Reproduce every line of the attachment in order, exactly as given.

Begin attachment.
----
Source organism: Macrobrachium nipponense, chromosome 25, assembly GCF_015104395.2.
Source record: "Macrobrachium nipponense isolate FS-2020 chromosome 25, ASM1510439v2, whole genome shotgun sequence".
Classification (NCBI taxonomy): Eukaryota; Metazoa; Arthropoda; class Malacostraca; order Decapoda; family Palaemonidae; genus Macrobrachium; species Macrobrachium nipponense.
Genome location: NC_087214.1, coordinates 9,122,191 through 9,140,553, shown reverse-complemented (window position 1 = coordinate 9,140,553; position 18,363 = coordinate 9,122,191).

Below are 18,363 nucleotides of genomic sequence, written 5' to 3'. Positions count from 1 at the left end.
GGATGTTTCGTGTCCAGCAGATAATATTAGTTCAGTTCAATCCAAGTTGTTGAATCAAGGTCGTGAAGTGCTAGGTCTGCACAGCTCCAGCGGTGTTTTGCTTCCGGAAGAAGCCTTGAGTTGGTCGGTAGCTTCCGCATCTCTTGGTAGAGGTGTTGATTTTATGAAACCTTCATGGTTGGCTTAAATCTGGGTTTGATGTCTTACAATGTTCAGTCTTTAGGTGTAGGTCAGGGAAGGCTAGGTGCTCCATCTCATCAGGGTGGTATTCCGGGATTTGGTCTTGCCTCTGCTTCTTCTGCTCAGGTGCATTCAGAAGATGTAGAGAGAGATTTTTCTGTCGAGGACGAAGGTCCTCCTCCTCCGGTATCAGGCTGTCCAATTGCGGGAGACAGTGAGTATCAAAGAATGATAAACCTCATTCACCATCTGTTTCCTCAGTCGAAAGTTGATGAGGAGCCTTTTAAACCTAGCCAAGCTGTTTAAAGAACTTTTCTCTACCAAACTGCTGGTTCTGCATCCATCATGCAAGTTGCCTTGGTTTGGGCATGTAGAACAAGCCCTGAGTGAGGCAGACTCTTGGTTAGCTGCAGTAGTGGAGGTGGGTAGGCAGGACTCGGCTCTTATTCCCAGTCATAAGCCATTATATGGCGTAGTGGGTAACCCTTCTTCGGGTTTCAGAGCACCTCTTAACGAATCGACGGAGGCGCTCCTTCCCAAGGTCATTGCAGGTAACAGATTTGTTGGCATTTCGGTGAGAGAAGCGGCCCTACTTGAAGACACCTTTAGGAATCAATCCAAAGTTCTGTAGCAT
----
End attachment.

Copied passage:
Source organism: Macrobrachium nipponense, chromosome 25, assembly GCF_015104395.2.
Source record: "Macrobrachium nipponense isolate FS-2020 chromosome 25, ASM1510439v2, whole genome shotgun sequence".
Classification (NCBI taxonomy): Eukaryota; Metazoa; Arthropoda; class Malacostraca; order Decapoda; family Palaemonidae; genus Macrobrachium; species Macrobrachium nipponense.
Genome location: NC_087214.1, coordinates 9,122,191 through 9,140,553, shown reverse-complemented (window position 1 = coordinate 9,140,553; position 18,363 = coordinate 9,122,191).

Below are 18,363 nucleotides of genomic sequence, written 5' to 3'. Positions count from 1 at the left end.
GGATGTTTCGTGTCCAGCAGATAATATTAGTTCAGTTCAATCCAAGTTGTTGAATCAAGGTCGTGAAGTGCTAGGTCTGCACAGCTCCAGCGGTGTTTTGCTTCCGGAAGAAGCCTTGAGTTGGTCGGTAGCTTCCGCATCTCTTGGTAGAGGTGTTGATTTTATGAAACCTTCATGGTTGGCTTAAATCTGGGTTTGATGTCTTACAATGTTCAGTCTTTAGGTGTAGGTCAGGGAAGGCTAGGTGCTCCATCTCATCAGGGTGGTATTCCGGGATTTGGTCTTGCCTCTGCTTCTTCTGCTCAGGTGCATTCAGAAGATGTAGAGAGAGATTTTTCTGTCGAGGACGAAGGTCCTCCTCCTCCGGTATCAGGCTGTCCAATTGCGGGAGACAGTGAGTATCAAAGAATGATAAACCTCATTCACCATCTGTTTCCTCAGTCGAAAGTTGATGAGGAGCCTTTTAAACCTAGCCAAGCTGTTTAAAGAACTTTTCTCTACCAAACTGCTGGTTCTGCATCCATCATGCAAGTTGCCTTGGTTTGGGCATGTAGAACAAGCCCTGAGTGAGGCAGACTCTTGGTTAGCTGCAGTAGTGGAGGTGGGTAGGCAGGACTCGGCTCTTATTCCCAGTCATAAGCCATTATATGGCGTAGTGGGTAACCCTTCTTCGGGTTTCAGAGCACCTCTTAACGAATCGACGGAGGCGCTCCTTCCCAAGGTCATTGCAGGTAACAGATTTGTTGGCATTTCGGTGAGAGAAGCGGCCCTACTTGAAGACACCTTTAGGAATCAATCCAAAGTTCTGTAGCAT